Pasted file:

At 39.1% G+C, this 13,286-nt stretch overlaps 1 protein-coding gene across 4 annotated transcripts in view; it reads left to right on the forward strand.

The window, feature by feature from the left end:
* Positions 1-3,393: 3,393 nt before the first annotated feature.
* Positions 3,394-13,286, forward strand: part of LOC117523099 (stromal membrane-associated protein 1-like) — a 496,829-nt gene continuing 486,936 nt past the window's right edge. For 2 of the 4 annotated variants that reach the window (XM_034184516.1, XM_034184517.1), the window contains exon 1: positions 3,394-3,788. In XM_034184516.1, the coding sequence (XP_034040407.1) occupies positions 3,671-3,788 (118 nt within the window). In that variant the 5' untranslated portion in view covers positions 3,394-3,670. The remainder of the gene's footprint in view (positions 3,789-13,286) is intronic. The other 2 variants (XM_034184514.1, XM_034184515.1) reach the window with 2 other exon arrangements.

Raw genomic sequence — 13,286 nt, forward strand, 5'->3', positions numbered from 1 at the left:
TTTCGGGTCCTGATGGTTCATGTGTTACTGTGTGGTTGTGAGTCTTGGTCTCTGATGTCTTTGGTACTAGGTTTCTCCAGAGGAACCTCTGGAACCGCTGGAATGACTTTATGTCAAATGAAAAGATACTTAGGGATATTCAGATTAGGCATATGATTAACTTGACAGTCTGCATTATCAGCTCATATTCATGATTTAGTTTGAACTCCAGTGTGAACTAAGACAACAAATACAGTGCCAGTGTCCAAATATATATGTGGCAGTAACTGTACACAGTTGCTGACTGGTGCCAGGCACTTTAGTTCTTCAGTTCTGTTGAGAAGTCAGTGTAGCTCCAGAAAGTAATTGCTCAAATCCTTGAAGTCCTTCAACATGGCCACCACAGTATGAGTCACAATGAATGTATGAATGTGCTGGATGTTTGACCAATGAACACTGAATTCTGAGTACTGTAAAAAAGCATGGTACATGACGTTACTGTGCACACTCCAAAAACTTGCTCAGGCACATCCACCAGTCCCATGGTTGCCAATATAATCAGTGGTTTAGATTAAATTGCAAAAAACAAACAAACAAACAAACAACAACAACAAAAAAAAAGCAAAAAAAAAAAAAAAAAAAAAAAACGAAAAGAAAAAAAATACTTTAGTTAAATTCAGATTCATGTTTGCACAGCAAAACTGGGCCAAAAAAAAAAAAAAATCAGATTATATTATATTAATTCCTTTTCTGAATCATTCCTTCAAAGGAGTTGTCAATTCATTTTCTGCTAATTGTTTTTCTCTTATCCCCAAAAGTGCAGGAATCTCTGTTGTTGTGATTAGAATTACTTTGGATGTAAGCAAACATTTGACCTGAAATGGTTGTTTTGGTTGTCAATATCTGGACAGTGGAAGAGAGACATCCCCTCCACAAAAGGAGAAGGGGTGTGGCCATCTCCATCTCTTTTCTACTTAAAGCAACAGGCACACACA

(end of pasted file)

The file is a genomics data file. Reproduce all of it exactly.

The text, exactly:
At 39.1% G+C, this 13,286-nt stretch overlaps 1 protein-coding gene across 4 annotated transcripts in view; it reads left to right on the forward strand.

The window, feature by feature from the left end:
* Positions 1-3,393: 3,393 nt before the first annotated feature.
* Positions 3,394-13,286, forward strand: part of LOC117523099 (stromal membrane-associated protein 1-like) — a 496,829-nt gene continuing 486,936 nt past the window's right edge. For 2 of the 4 annotated variants that reach the window (XM_034184516.1, XM_034184517.1), the window contains exon 1: positions 3,394-3,788. In XM_034184516.1, the coding sequence (XP_034040407.1) occupies positions 3,671-3,788 (118 nt within the window). In that variant the 5' untranslated portion in view covers positions 3,394-3,670. The remainder of the gene's footprint in view (positions 3,789-13,286) is intronic. The other 2 variants (XM_034184514.1, XM_034184515.1) reach the window with 2 other exon arrangements.

Raw genomic sequence — 13,286 nt, forward strand, 5'->3', positions numbered from 1 at the left:
TTTCGGGTCCTGATGGTTCATGTGTTACTGTGTGGTTGTGAGTCTTGGTCTCTGATGTCTTTGGTACTAGGTTTCTCCAGAGGAACCTCTGGAACCGCTGGAATGACTTTATGTCAAATGAAAAGATACTTAGGGATATTCAGATTAGGCATATGATTAACTTGACAGTCTGCATTATCAGCTCATATTCATGATTTAGTTTGAACTCCAGTGTGAACTAAGACAACAAATACAGTGCCAGTGTCCAAATATATATGTGGCAGTAACTGTACACAGTTGCTGACTGGTGCCAGGCACTTTAGTTCTTCAGTTCTGTTGAGAAGTCAGTGTAGCTCCAGAAAGTAATTGCTCAAATCCTTGAAGTCCTTCAACATGGCCACCACAGTATGAGTCACAATGAATGTATGAATGTGCTGGATGTTTGACCAATGAACACTGAATTCTGAGTACTGTAAAAAAGCATGGTACATGACGTTACTGTGCACACTCCAAAAACTTGCTCAGGCACATCCACCAGTCCCATGGTTGCCAATATAATCAGTGGTTTAGATTAAATTGCAAAAAACAAACAAACAAACAAACAACAACAACAAAAAAAAAGCAAAAAAAAAAAAAAAAAAAAAAAACGAAAAGAAAAAAAATACTTTAGTTAAATTCAGATTCATGTTTGCACAGCAAAACTGGGCCAAAAAAAAAAAAAAATCAGATTATATTATATTAATTCCTTTTCTGAATCATTCCTTCAAAGGAGTTGTCAATTCATTTTCTGCTAATTGTTTTTCTCTTATCCCCAAAAGTGCAGGAATCTCTGTTGTTGTGATTAGAATTACTTTGGATGTAAGCAAACATTTGACCTGAAATGGTTGTTTTGGTTGTCAATATCTGGACAGTGGAAGAGAGACATCCCCTCCACAAAAGGAGAAGGGGTGTGGCCATCTCCATCTCTTTTCTACTTAAAGCAACAGGCACACACA